In 1956, the "Long-Range Plan for the Development of Science and Technology from 1956-1967" commissioned a group of scientists and researchers to develop computer technology for national defense. The Plan's goals included furthering radio, telecommunication, and atomic energy projects.  Shorty thereafter, the first state-sanctioned computer development program began with the Chinese Academy of Sciences affiliated Beijing Institute of Computing Technology (ICT). 
In 1958, the first Chinese-made computer was developed by the Institute of Military Engineering at the University of Harbin as part of the ICT.  The computer, dubbed the 901,  was a vacuum tube computer. The 901 was a copy of an earlier Soviet model.
After the Chinese stopped receiving Soviet technical and financial assistance in 1960, there was a deeply felt loss of technical expertise that stunted development.  Additionally, the Cultural Revolution slowed technological progress.  However, transistor-based computers including the 109B, 109C, DJS-21, DJS-5 and C-2 were developed during the 1960s. Despite the large improvements in the computing power of these machines, and advances in the hardware like integrated-circuitry  there is little evidence that computers were being designed for widespread consumer use. 
During this period of Chinese "self-reliance," the computers developed in the second half of the 1960s did not resemble Soviet computers nor their Western counterparts. The new transistor-based machines were distinctly Chinese creations. 
Until the 1976 invention of the Cangjie input method, computing technologies lacked an efficient way of inputting Chinese characters into computers. The Cangjie method uses Chinese character radicals to construct characters.
In 1977, the first microcomputer, the DJS-050 was developed. 
In 1978, China's aggressive plan for technological development was announced at the Chinese National Conference on Science and Technology. Further developing microcomputers, integrated circuits, and national databases were all declared priorities. 
In 1980, the Chinese computing technology was estimated to be about 15 years behind United States technology.  From the early 1980s on, China's leaders recognized that their nationalistic development strategy was inhibiting their scientific competitiveness with the West.  Therefore, imports from the United States and Japanese companies such as IBM, DEC, Unisys, Fujitsu, Hitachi, and NEC greatly increased.  However, high tariffs discouraged the direct import of computers, instead encouraging foreign corporations to provide hardware and software to domestic enterprises.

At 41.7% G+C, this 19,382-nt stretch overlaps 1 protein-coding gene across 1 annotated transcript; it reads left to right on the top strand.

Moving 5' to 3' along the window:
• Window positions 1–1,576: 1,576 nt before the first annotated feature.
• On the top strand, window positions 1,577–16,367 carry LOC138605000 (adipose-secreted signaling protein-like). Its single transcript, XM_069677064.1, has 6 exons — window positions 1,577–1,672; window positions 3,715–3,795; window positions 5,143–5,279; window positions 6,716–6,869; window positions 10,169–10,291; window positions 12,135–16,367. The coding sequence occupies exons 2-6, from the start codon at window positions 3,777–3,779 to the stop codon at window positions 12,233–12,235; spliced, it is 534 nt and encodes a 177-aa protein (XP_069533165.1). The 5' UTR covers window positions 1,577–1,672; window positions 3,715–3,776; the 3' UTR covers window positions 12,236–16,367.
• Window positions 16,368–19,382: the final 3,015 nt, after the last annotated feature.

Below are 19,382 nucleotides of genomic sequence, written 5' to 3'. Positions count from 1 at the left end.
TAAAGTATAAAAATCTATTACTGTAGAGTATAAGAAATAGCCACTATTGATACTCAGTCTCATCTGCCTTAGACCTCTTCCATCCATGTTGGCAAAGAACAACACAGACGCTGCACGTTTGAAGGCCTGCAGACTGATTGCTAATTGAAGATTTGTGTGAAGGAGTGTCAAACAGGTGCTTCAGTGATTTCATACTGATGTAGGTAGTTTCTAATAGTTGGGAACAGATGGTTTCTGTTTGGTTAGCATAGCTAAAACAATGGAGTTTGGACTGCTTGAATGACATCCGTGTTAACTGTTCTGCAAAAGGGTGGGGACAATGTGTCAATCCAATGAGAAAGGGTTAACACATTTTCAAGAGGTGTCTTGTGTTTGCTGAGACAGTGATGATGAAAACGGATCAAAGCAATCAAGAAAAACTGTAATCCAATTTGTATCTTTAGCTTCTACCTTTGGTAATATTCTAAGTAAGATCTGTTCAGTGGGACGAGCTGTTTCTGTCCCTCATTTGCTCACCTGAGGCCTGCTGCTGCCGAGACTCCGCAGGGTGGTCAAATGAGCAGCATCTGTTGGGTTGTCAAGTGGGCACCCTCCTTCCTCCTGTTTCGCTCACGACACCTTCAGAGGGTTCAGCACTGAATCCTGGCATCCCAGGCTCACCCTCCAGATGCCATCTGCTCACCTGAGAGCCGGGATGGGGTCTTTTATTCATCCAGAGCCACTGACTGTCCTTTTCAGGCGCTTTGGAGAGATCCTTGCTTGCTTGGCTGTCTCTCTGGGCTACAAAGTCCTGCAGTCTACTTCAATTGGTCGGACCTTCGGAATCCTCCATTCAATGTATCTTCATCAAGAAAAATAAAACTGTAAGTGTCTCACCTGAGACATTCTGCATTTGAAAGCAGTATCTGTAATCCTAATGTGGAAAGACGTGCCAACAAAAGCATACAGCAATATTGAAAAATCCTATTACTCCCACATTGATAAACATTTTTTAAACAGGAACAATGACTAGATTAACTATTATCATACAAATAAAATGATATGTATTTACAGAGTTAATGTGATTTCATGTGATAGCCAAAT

In 1982, the Shanghai Bureau of Education chose 8 elementary students and 8 middle-school students from each district, and gave them very basic computer training. This is the first experiment using a computer in Chinese children's education. 
In 1985, the Great Wall 0520CH, was the first personal computer that used Chinese character generation and display technology, therefore capable of processing information in Chinese. The Great Wall models commanded a substantial share of the domestic computer market for the next decade. 
The 1986 Seventh Development Plan marked a turning point in China's commercial computer industry, as the electronics industry was designated as a "pillar" that would help drive the entire Chinese economy. 
In 1987, Professor Qian Tianbai sent the first email from China, signifying China's first use of the Internet. The email message was "Across the Great Wall we can reach every corner in the world." 
In 1994, the National Computing & Networking Facilities of China project opened a 64K dedicated circuit to the Internet, Since then, China has been officially recognized as a country with full functional Internet accessibility.
In 1999, the National Research Center for Intelligent Computing Systems announced that it developed a super server system capable of conducting 20 billion floating-point operations per second, making China one of the few nations in the world that have developed high-performance servers.
By the end of 1999, there were approximately 20 million PCs in operation in China.